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The Heart and Soul of Prayer; An introduction

The Heart and Soul of Prayer; An introduction

By Dave Myers

Southwest Kansas Catholic

The Southwest Kansas Catholic is beginning a series of articles on prayer. If you think this should be an easy read about the joy and simplicity of talking to God, you’d be right.

But you know how we tend to over-complicate things. Which is why when addressing prayer, we bring up all sorts of things, like Ignatian Contemplation, Centering Prayer, Lectio Divina, Adoration, Petition, and Intercession.

Fortunately, these are just variations of the same theme: feeling God’s presence in the moment, listening to Him, speaking to Him.

“Look to the Lord and his strength; seek his face always.” -- 1 Chronicles 16:11

Bishop John Brungardt has asked that this series be more of a practical guide, “not too theological.”

Prayer, he said, means

  • being aware of the presence of God.
  • having an intimate encounter with God.
  • and communication (speaking-head and heart, and listening-head and heart) with God.

In the coming issues, this series will delve into how one can better achieve that closeness with God through various forms of prayer. (For me, it’s always the one-on-one, conversation, simply speaking and simply listening. For others, it’s the Rosary that draws them closest to Christ, or while in Adoration.)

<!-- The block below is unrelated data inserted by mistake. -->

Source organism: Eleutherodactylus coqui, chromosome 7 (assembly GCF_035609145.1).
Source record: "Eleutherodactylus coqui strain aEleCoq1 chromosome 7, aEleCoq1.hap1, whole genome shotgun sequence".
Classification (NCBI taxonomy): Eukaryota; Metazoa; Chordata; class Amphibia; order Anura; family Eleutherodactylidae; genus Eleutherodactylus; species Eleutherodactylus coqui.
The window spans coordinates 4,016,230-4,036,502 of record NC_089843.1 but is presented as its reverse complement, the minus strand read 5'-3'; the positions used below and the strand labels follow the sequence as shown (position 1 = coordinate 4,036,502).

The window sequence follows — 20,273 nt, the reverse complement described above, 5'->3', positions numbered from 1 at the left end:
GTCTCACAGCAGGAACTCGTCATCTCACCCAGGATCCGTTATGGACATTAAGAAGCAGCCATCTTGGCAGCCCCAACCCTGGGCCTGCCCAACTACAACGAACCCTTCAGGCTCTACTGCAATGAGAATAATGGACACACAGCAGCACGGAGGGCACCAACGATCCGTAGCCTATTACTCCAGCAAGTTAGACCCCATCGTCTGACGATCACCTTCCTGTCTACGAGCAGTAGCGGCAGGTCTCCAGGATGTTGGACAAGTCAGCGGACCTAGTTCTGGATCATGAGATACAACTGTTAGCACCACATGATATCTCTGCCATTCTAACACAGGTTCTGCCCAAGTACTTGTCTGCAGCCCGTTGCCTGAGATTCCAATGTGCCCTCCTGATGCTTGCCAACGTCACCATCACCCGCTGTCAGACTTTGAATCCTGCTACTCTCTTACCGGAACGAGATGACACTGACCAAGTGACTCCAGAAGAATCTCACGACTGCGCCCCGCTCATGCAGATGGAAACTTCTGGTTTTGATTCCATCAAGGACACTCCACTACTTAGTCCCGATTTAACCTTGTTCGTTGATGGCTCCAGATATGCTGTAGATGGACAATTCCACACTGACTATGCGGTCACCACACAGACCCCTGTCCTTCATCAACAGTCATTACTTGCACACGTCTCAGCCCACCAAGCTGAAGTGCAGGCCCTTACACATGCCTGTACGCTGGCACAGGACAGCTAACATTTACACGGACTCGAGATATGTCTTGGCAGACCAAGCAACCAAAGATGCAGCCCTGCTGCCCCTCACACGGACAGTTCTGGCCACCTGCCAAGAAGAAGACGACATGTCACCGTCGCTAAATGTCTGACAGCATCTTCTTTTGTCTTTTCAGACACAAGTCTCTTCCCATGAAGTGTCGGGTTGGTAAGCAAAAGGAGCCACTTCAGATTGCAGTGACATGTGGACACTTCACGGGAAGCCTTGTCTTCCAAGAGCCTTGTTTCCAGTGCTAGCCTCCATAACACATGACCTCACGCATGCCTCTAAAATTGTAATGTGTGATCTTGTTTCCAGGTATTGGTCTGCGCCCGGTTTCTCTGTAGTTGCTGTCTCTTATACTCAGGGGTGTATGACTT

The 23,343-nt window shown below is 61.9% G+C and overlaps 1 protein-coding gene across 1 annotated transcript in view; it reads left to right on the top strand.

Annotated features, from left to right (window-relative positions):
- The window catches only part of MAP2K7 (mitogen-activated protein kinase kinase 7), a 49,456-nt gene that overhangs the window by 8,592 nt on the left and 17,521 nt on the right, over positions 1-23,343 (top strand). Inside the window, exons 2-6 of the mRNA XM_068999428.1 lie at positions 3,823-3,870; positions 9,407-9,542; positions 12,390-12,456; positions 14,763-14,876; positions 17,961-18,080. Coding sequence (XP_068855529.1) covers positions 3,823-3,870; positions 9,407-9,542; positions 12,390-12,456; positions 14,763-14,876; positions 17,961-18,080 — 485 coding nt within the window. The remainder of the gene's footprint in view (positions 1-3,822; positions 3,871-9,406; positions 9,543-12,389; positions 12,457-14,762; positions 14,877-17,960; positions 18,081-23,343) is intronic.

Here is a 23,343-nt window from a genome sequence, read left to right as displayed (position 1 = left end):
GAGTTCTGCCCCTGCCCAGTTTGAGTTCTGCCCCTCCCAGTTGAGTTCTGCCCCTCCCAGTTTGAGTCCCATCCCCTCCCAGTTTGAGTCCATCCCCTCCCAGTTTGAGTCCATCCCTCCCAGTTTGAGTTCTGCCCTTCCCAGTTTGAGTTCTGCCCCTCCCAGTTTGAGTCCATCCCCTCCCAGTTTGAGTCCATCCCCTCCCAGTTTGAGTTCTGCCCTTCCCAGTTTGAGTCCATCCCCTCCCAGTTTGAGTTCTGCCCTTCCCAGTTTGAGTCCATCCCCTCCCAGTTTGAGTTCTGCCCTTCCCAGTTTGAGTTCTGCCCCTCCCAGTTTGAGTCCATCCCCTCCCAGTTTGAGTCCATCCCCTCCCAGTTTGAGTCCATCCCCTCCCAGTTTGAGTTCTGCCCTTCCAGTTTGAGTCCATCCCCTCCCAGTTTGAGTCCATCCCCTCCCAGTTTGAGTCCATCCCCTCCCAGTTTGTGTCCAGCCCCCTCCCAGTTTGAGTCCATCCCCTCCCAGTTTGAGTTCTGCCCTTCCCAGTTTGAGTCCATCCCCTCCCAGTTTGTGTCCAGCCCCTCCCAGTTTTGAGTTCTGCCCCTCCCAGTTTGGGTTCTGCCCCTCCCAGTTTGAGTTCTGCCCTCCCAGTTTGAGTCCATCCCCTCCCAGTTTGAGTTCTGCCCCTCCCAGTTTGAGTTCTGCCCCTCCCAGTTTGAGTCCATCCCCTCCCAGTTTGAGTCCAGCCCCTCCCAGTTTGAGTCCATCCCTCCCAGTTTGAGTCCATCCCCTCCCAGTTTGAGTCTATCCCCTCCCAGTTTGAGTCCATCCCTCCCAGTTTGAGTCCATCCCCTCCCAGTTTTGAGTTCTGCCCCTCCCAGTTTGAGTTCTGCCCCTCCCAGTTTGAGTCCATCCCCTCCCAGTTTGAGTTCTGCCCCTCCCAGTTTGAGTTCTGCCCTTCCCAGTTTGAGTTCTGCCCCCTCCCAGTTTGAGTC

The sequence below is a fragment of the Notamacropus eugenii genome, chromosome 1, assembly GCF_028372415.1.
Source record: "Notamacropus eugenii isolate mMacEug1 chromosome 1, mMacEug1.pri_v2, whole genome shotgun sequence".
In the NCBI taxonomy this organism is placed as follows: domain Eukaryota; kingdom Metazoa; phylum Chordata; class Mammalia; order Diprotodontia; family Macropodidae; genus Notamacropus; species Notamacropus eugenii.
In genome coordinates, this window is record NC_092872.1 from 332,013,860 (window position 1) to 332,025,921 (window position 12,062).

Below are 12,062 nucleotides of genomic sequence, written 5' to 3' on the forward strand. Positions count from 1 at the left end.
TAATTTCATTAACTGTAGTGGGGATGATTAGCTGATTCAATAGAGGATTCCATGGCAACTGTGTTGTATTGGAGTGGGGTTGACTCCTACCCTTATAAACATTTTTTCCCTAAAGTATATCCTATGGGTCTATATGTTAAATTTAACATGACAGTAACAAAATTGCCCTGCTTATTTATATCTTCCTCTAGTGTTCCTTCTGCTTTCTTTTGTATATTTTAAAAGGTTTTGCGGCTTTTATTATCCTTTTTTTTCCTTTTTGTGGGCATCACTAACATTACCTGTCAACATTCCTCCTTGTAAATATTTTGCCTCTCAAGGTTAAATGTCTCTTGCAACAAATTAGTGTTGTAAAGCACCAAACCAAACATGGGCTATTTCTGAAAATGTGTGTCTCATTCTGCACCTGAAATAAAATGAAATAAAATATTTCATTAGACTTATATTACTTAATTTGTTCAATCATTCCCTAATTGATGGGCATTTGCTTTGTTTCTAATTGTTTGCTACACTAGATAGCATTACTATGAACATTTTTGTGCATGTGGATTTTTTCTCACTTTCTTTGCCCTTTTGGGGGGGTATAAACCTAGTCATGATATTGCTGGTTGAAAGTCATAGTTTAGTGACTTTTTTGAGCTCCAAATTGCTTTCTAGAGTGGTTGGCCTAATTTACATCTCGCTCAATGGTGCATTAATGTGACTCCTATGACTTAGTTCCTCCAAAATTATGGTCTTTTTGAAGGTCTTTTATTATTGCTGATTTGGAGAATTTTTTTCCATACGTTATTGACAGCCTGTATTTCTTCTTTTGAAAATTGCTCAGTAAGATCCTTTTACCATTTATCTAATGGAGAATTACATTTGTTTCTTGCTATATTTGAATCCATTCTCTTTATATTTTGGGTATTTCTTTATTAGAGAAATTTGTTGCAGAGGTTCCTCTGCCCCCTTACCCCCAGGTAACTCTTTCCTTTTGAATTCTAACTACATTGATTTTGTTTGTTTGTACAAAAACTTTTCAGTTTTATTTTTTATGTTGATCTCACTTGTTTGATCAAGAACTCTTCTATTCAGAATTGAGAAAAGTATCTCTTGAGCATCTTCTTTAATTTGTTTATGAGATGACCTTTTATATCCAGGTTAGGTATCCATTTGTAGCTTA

What is your favorite form of prayer? What do you focus on when you pray?

“What happens when you pray?,” asks Father James Martin, S.J., in an article in America, The Jesuit Review magazine.

“You can experience powerful emotions, surprising insights and consoling memories. You can also experience feelings, both physical and otherwise.

“Sometimes when you’re praying, you might feel physically more relaxed,” he continues. “That’s quite common. It may be a physiological response to simply slowing down from what may be a busy life, but, more often than not, it’s much more than that.

“We are not just purely spiritual beings, and so God communicates to us through our bodies as well. That’s part of our own incarnation. So pay attention to those physical feelings in prayer.

“At the same time, you may also experience feelings in prayer that are hard to name. Sometimes it can feel like a confusing mix of feelings. Sometimes people say to me, ‘Well, I felt happy and sad at once.’ Or ‘I felt a sense of confusion about what my life was going to be like, but at the same time I knew it would be fine.’

“It’s okay if you can’t precisely say what you’re feeling. Just because you can’t describe it doesn’t mean that it’s not real. And it doesn’t mean that it’s not coming from God.

“So just ask yourself: What might God be telling me through these feelings? And trust that God will help you, in time, to understand them.”





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